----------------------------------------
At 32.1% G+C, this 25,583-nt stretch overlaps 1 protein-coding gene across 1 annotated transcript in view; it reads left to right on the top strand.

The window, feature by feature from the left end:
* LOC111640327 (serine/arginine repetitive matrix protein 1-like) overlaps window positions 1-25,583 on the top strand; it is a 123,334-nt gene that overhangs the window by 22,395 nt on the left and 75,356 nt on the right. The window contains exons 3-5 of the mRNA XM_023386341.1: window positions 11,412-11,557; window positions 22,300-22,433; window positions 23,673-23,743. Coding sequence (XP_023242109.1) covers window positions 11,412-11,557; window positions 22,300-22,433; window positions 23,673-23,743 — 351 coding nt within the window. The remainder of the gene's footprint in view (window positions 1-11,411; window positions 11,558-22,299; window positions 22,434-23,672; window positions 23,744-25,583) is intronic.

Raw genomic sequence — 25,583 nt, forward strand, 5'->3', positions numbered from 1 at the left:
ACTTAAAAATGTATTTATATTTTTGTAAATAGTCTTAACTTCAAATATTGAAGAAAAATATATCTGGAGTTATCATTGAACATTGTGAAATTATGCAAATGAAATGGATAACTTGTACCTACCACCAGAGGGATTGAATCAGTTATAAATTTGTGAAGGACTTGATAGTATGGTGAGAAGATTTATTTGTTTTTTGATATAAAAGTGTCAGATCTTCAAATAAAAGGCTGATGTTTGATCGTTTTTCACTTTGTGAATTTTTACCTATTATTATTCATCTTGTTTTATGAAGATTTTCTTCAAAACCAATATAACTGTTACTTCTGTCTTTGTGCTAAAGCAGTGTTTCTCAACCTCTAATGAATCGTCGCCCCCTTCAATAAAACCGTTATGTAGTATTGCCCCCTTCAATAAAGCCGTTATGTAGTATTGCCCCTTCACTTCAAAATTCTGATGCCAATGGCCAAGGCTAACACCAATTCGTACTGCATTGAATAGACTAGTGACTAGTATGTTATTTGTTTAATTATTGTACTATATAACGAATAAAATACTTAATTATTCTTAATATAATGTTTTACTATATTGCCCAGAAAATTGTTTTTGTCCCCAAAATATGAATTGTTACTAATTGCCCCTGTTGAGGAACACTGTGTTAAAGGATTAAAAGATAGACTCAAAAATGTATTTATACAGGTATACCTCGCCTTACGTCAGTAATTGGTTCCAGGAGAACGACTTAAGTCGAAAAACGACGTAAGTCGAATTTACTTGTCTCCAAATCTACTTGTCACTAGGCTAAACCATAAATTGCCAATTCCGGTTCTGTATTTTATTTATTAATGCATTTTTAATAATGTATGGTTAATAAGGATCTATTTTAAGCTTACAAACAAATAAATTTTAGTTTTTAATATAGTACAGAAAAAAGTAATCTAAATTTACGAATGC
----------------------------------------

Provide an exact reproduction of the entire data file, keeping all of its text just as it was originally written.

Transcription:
At 32.1% G+C, this 25,583-nt stretch overlaps 1 protein-coding gene across 1 annotated transcript in view; it reads left to right on the top strand.

The window, feature by feature from the left end:
* LOC111640327 (serine/arginine repetitive matrix protein 1-like) overlaps window positions 1-25,583 on the top strand; it is a 123,334-nt gene that overhangs the window by 22,395 nt on the left and 75,356 nt on the right. The window contains exons 3-5 of the mRNA XM_023386341.1: window positions 11,412-11,557; window positions 22,300-22,433; window positions 23,673-23,743. Coding sequence (XP_023242109.1) covers window positions 11,412-11,557; window positions 22,300-22,433; window positions 23,673-23,743 — 351 coding nt within the window. The remainder of the gene's footprint in view (window positions 1-11,411; window positions 11,558-22,299; window positions 22,434-23,672; window positions 23,744-25,583) is intronic.

Raw genomic sequence — 25,583 nt, forward strand, 5'->3', positions numbered from 1 at the left:
ACTTAAAAATGTATTTATATTTTTGTAAATAGTCTTAACTTCAAATATTGAAGAAAAATATATCTGGAGTTATCATTGAACATTGTGAAATTATGCAAATGAAATGGATAACTTGTACCTACCACCAGAGGGATTGAATCAGTTATAAATTTGTGAAGGACTTGATAGTATGGTGAGAAGATTTATTTGTTTTTTGATATAAAAGTGTCAGATCTTCAAATAAAAGGCTGATGTTTGATCGTTTTTCACTTTGTGAATTTTTACCTATTATTATTCATCTTGTTTTATGAAGATTTTCTTCAAAACCAATATAACTGTTACTTCTGTCTTTGTGCTAAAGCAGTGTTTCTCAACCTCTAATGAATCGTCGCCCCCTTCAATAAAACCGTTATGTAGTATTGCCCCCTTCAATAAAGCCGTTATGTAGTATTGCCCCTTCACTTCAAAATTCTGATGCCAATGGCCAAGGCTAACACCAATTCGTACTGCATTGAATAGACTAGTGACTAGTATGTTATTTGTTTAATTATTGTACTATATAACGAATAAAATACTTAATTATTCTTAATATAATGTTTTACTATATTGCCCAGAAAATTGTTTTTGTCCCCAAAATATGAATTGTTACTAATTGCCCCTGTTGAGGAACACTGTGTTAAAGGATTAAAAGATAGACTCAAAAATGTATTTATACAGGTATACCTCGCCTTACGTCAGTAATTGGTTCCAGGAGAACGACTTAAGTCGAAAAACGACGTAAGTCGAATTTACTTGTCTCCAAATCTACTTGTCACTAGGCTAAACCATAAATTGCCAATTCCGGTTCTGTATTTTATTTATTAATGCATTTTTAATAATGTATGGTTAATAAGGATCTATTTTAAGCTTACAAACAAATAAATTTTAGTTTTTAATATAGTACAGAAAAAAGTAATCTAAATTTACGAATGC